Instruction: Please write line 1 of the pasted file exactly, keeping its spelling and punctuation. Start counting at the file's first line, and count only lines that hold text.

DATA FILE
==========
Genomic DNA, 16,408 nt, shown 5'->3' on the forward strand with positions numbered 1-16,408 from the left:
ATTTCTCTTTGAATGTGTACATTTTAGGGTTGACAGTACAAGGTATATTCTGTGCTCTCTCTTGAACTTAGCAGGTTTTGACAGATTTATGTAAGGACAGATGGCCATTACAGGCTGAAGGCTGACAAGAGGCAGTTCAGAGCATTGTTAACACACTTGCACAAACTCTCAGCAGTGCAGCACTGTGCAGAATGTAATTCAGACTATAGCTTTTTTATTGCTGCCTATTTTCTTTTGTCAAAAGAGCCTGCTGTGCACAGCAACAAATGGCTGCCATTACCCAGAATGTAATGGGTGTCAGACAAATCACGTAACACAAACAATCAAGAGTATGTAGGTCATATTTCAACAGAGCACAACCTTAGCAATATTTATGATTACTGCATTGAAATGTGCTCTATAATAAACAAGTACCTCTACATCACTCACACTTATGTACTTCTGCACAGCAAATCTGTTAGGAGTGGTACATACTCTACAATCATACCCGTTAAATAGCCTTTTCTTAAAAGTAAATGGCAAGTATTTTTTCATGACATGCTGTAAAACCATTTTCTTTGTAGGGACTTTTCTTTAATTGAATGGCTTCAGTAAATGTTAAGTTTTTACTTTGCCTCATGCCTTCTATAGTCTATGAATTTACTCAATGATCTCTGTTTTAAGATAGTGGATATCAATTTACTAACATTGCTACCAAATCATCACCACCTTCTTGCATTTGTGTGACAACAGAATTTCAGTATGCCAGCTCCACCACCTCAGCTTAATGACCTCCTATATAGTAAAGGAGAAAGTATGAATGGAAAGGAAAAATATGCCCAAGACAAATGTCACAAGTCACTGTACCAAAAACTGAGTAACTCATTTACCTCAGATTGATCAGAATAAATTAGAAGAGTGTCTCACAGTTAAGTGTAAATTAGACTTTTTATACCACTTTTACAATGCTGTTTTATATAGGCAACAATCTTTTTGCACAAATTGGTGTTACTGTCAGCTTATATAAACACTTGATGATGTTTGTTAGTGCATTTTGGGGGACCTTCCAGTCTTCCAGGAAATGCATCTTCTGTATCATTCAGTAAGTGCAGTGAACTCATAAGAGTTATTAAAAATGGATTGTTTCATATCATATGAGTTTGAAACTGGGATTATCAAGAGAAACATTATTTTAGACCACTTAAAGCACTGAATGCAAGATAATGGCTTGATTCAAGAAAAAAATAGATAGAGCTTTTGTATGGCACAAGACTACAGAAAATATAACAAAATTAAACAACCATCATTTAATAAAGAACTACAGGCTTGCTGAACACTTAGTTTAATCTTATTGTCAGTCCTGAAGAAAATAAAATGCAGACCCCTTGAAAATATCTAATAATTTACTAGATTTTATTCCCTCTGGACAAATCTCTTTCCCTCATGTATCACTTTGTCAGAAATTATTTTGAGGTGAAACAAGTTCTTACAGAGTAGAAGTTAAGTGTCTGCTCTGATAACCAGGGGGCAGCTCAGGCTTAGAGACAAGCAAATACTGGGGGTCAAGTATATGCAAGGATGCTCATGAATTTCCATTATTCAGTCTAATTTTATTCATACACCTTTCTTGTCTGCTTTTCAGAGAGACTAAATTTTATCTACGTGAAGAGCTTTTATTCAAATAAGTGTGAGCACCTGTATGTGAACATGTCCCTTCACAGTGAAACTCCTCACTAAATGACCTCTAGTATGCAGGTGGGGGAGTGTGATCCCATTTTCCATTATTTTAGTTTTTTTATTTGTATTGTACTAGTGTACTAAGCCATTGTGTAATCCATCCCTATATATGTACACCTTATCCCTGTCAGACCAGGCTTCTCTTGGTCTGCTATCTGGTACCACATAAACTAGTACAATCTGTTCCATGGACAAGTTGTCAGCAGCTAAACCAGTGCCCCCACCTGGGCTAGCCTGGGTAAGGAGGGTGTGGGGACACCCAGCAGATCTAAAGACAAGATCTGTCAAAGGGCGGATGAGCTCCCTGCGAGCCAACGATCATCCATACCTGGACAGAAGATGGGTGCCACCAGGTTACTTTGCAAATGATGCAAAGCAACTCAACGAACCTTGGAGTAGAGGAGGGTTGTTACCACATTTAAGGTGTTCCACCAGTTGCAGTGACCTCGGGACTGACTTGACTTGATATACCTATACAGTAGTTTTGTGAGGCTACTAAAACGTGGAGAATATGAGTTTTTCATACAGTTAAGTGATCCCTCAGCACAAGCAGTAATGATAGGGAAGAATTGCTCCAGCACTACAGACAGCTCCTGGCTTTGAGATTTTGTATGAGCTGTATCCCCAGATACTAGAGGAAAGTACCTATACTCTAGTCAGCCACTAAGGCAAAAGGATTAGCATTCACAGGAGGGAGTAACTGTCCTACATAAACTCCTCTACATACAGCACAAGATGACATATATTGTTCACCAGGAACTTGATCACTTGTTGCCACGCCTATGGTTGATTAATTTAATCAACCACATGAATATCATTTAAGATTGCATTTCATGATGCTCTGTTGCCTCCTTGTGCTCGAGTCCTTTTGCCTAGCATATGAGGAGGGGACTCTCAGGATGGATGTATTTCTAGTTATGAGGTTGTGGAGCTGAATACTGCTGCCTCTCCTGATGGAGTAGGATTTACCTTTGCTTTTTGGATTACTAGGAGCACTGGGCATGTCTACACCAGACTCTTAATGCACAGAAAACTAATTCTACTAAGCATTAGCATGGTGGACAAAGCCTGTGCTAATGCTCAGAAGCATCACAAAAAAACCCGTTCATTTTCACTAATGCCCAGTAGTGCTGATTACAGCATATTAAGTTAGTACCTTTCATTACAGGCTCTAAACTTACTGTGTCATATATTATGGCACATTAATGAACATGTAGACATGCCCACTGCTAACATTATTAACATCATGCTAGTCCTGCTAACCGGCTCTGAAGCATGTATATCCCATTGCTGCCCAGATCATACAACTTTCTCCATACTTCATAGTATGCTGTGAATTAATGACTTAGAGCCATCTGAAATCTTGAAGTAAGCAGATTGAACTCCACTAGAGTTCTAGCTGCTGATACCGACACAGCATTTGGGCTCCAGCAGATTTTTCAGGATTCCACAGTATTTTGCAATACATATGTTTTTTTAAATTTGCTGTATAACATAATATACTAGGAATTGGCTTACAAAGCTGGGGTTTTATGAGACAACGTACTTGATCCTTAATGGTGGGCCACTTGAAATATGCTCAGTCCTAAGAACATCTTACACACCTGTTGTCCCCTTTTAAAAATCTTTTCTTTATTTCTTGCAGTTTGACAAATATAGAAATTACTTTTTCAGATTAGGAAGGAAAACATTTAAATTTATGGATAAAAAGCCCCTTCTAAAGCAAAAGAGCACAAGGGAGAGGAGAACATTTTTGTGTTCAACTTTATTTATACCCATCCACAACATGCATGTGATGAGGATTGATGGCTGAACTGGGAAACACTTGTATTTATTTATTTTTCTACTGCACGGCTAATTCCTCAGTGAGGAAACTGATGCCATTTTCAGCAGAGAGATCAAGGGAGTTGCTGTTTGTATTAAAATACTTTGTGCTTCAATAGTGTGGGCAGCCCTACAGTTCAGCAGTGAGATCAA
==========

Genomic DNA, 16,408 nt, shown 5'->3' on the forward strand with positions numbered 1-16,408 from the left: